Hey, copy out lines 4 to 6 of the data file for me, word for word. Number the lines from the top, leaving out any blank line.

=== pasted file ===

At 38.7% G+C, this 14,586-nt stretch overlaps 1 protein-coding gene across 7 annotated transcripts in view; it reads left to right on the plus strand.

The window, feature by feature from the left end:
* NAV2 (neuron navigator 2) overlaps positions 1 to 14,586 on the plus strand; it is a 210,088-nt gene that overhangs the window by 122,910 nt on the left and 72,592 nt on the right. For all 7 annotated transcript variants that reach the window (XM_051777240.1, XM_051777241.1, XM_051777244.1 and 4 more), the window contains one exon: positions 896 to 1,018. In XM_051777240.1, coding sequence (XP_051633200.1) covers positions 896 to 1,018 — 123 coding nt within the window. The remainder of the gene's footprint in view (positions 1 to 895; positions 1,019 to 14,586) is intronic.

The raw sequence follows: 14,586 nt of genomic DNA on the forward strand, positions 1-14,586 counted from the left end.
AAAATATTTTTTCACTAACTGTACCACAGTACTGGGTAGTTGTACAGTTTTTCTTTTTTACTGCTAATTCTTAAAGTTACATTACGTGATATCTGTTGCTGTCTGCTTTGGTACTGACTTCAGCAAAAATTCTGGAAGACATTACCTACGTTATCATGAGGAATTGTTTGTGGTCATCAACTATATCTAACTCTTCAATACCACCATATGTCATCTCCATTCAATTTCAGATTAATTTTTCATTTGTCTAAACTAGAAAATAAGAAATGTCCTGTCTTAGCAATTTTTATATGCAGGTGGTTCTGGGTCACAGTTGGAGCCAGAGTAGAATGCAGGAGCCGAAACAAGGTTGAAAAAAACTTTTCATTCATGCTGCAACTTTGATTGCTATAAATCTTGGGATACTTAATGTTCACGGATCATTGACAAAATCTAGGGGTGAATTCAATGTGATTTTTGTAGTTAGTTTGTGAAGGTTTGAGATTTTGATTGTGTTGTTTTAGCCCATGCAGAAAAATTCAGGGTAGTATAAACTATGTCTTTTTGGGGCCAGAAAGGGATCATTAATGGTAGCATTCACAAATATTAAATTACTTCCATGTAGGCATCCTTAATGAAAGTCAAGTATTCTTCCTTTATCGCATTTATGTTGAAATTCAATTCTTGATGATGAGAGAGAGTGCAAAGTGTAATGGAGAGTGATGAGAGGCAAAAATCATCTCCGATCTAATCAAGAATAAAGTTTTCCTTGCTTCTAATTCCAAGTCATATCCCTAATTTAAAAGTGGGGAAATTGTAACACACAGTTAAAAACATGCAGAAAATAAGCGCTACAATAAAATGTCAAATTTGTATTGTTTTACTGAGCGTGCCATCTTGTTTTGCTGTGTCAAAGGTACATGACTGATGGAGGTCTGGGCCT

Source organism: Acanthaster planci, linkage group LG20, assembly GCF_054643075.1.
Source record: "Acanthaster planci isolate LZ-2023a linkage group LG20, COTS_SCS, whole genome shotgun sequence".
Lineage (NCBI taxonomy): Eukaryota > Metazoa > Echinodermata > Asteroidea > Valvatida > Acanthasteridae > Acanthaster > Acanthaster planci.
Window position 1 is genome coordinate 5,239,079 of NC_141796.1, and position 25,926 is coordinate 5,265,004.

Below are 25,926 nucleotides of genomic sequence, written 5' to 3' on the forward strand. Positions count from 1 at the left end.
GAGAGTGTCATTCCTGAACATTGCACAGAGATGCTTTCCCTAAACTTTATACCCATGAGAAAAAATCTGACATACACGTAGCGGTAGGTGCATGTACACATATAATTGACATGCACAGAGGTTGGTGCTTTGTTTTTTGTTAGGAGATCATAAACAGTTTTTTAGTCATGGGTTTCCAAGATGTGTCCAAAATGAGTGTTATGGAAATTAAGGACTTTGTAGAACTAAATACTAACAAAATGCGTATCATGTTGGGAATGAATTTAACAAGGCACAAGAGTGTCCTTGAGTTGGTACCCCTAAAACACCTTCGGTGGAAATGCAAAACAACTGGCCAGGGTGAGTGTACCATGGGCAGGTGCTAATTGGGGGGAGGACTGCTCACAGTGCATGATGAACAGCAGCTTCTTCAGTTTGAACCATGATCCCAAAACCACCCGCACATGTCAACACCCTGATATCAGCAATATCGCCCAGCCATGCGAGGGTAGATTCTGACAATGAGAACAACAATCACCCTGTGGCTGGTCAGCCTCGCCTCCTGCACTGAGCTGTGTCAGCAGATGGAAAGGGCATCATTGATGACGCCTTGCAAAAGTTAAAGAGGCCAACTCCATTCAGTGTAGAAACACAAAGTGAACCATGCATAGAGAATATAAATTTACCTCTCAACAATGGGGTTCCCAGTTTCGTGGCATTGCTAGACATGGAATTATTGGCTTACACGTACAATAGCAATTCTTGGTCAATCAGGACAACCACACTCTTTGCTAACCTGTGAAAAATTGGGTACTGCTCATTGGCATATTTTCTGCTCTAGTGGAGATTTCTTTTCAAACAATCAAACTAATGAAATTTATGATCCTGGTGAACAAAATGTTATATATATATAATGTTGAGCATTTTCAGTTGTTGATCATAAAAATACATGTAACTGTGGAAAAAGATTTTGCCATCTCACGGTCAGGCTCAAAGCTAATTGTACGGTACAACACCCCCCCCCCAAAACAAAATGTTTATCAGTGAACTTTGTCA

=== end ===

The raw sequence follows: 14,586 nt of genomic DNA on the forward strand, positions 1-14,586 counted from the left end.
AAAATATTTTTTCACTAACTGTACCACAGTACTGGGTAGTTGTACAGTTTTTCTTTTTTACTGCTAATTCTTAAAGTTACATTACGTGATATCTGTTGCTGTCTGCTTTGGTACTGACTTCAGCAAAAATTCTGGAAGACATTACCTACGTTATCATGAGGAATTGTTTGTGGTCATCAACTATATCTAACTCTTCAATACCACCATATGTCATCTCCATTCAATTTCAGATTAATTTTTCATTTGTCTAAACTAGAAAATAAGAAATGTCCTGTCTTAGCAATTTTTATATGCAGGTGGTTCTGGGTCACAGTTGGAGCCAGAGTAGAATGCAGGAGCCGAAACAAGGTTGAAAAAAACTTTTCATTCATGCTGCAACTTTGATTGCTATAAATCTTGGGATACTTAATGTTCACGGATCATTGACAAAATCTAGGGGTGAATTCAATGTGATTTTTGTAGTTAGTTTGTGAAGGTTTGAGATTTTGATTGTGTTGTTTTAGCCCATGCAGAAAAATTCAGGGTAGTATAAACTATGTCTTTTTGGGGCCAGAAAGGGATCATTAATGGTAGCATTCACAAATATTAAATTACTTCCATGTAGGCATCCTTAATGAAAGTCAAGTATTCTTCCTTTATCGCATTTATGTTGAAATTCAATTCTTGATGATGAGAGAGAGTGCAAAGTGTAATGGAGAGTGATGAGAGGCAAAAATCATCTCCGATCTAATCAAGAATAAAGTTTTCCTTGCTTCTAATTCCAAGTCATATCCCTAATTTAAAAGTGGGGAAATTGTAACACACAGTTAAAAACATGCAGAAAATAAGCGCTACAATAAAATGTCAAATTTGTATTGTTTTACTGAGCGTGCCATCTTGTTTTGCTGTGTCAAAGGTACATGACTGATGGAGGTCTGGGCCT

Source organism: Acanthaster planci, linkage group LG20, assembly GCF_054643075.1.